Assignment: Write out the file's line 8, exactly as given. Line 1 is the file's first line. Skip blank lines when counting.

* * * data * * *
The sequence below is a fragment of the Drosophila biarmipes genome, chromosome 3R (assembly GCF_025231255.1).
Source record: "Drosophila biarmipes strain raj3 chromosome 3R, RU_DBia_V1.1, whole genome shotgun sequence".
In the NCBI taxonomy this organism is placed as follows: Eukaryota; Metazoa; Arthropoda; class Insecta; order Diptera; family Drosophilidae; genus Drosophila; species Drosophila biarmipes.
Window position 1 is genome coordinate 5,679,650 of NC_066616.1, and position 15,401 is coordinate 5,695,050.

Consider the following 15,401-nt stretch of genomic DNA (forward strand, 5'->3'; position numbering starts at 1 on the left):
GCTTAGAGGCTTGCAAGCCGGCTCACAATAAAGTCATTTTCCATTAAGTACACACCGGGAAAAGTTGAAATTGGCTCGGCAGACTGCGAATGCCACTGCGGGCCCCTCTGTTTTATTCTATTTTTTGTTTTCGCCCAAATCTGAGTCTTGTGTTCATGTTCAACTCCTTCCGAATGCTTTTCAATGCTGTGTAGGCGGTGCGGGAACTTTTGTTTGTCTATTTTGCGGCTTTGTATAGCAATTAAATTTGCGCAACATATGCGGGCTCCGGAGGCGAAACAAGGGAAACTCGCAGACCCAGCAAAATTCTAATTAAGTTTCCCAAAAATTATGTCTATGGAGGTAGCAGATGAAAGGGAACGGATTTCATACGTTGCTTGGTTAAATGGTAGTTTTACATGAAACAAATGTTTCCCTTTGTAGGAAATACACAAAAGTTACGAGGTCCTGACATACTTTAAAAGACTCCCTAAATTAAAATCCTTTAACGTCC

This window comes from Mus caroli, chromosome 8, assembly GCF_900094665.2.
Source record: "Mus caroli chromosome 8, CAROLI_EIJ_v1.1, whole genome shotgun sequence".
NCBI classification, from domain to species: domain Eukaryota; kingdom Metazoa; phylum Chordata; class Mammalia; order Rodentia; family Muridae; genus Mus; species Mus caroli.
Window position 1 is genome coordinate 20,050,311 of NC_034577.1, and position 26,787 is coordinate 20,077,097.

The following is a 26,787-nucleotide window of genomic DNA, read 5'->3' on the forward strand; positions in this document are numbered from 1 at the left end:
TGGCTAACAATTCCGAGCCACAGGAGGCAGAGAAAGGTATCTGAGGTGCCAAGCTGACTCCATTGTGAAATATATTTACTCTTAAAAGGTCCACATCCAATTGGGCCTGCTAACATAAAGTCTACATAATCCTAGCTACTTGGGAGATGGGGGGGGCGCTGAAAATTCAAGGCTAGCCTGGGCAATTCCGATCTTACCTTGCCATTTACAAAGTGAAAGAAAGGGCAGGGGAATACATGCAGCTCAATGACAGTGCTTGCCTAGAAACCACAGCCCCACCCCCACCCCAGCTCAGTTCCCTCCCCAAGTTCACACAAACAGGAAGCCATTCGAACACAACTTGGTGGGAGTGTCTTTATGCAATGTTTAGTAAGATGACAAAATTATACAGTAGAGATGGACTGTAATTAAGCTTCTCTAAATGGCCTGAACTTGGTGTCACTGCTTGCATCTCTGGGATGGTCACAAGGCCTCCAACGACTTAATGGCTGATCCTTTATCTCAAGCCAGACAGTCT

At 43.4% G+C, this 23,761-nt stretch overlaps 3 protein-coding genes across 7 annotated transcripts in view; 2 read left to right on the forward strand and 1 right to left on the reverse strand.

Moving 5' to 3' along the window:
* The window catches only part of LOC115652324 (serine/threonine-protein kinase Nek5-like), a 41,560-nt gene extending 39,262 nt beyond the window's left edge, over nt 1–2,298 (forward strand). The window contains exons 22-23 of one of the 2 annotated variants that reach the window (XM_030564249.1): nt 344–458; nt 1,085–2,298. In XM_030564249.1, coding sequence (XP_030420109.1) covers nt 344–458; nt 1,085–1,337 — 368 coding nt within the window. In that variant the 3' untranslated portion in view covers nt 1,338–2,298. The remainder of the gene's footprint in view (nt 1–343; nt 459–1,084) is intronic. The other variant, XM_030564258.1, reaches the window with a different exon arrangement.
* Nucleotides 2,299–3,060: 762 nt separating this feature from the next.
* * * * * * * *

Source record: "Mus caroli chromosome 8, CAROLI_EIJ_v1.1, whole genome shotgun sequence".